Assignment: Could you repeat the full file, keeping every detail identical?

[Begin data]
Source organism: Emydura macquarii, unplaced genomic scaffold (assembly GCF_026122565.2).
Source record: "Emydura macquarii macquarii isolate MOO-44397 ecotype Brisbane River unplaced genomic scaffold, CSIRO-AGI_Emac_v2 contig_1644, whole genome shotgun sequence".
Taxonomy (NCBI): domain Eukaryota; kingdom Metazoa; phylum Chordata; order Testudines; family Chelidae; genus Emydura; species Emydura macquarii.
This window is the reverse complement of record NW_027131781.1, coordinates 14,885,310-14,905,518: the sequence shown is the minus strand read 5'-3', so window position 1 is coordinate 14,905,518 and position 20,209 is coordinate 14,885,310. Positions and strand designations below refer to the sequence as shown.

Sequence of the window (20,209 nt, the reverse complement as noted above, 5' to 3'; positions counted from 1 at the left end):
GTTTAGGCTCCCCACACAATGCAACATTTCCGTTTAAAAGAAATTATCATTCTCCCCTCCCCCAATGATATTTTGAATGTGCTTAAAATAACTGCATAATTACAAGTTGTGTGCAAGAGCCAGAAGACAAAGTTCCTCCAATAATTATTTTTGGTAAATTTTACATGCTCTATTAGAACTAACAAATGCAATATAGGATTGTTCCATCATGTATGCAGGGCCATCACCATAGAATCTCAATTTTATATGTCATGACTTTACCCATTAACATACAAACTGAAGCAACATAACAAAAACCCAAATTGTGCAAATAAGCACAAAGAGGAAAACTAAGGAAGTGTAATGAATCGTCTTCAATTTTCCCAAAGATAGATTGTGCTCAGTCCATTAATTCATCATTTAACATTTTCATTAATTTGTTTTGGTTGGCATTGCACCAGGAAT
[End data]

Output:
Source organism: Emydura macquarii, unplaced genomic scaffold (assembly GCF_026122565.2).
Source record: "Emydura macquarii macquarii isolate MOO-44397 ecotype Brisbane River unplaced genomic scaffold, CSIRO-AGI_Emac_v2 contig_1644, whole genome shotgun sequence".
Taxonomy (NCBI): domain Eukaryota; kingdom Metazoa; phylum Chordata; order Testudines; family Chelidae; genus Emydura; species Emydura macquarii.
This window is the reverse complement of record NW_027131781.1, coordinates 14,885,310-14,905,518: the sequence shown is the minus strand read 5'-3', so window position 1 is coordinate 14,905,518 and position 20,209 is coordinate 14,885,310. Positions and strand designations below refer to the sequence as shown.

Sequence of the window (20,209 nt, the reverse complement as noted above, 5' to 3'; positions counted from 1 at the left end):
GTTTAGGCTCCCCACACAATGCAACATTTCCGTTTAAAAGAAATTATCATTCTCCCCTCCCCCAATGATATTTTGAATGTGCTTAAAATAACTGCATAATTACAAGTTGTGTGCAAGAGCCAGAAGACAAAGTTCCTCCAATAATTATTTTTGGTAAATTTTACATGCTCTATTAGAACTAACAAATGCAATATAGGATTGTTCCATCATGTATGCAGGGCCATCACCATAGAATCTCAATTTTATATGTCATGACTTTACCCATTAACATACAAACTGAAGCAACATAACAAAAACCCAAATTGTGCAAATAAGCACAAAGAGGAAAACTAAGGAAGTGTAATGAATCGTCTTCAATTTTCCCAAAGATAGATTGTGCTCAGTCCATTAATTCATCATTTAACATTTTCATTAATTTGTTTTGGTTGGCATTGCACCAGGAAT